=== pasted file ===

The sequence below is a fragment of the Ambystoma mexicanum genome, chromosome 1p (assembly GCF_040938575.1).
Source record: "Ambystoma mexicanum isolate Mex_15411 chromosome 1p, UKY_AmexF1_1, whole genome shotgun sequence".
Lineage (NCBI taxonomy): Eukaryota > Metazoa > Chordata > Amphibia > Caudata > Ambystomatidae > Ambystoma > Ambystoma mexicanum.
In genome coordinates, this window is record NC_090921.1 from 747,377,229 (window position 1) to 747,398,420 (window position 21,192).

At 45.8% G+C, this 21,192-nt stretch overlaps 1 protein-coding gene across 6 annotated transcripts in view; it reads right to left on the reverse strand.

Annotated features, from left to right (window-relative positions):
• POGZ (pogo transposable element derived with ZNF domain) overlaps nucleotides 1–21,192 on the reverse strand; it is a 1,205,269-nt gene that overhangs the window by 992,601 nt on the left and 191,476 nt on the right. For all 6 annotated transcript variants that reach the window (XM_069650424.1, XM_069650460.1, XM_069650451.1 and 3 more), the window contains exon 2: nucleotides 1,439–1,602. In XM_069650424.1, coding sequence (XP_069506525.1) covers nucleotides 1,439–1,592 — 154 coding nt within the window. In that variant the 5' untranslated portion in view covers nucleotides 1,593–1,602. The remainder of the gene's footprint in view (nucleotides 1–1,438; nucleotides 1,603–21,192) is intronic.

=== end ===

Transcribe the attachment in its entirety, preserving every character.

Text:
The sequence below is a fragment of the Ambystoma mexicanum genome, chromosome 1p (assembly GCF_040938575.1).
Source record: "Ambystoma mexicanum isolate Mex_15411 chromosome 1p, UKY_AmexF1_1, whole genome shotgun sequence".
Lineage (NCBI taxonomy): Eukaryota > Metazoa > Chordata > Amphibia > Caudata > Ambystomatidae > Ambystoma > Ambystoma mexicanum.
In genome coordinates, this window is record NC_090921.1 from 747,377,229 (window position 1) to 747,398,420 (window position 21,192).

At 45.8% G+C, this 21,192-nt stretch overlaps 1 protein-coding gene across 6 annotated transcripts in view; it reads right to left on the reverse strand.

Annotated features, from left to right (window-relative positions):
• POGZ (pogo transposable element derived with ZNF domain) overlaps nucleotides 1–21,192 on the reverse strand; it is a 1,205,269-nt gene that overhangs the window by 992,601 nt on the left and 191,476 nt on the right. For all 6 annotated transcript variants that reach the window (XM_069650424.1, XM_069650460.1, XM_069650451.1 and 3 more), the window contains exon 2: nucleotides 1,439–1,602. In XM_069650424.1, coding sequence (XP_069506525.1) covers nucleotides 1,439–1,592 — 154 coding nt within the window. In that variant the 5' untranslated portion in view covers nucleotides 1,593–1,602. The remainder of the gene's footprint in view (nucleotides 1–1,438; nucleotides 1,603–21,192) is intronic.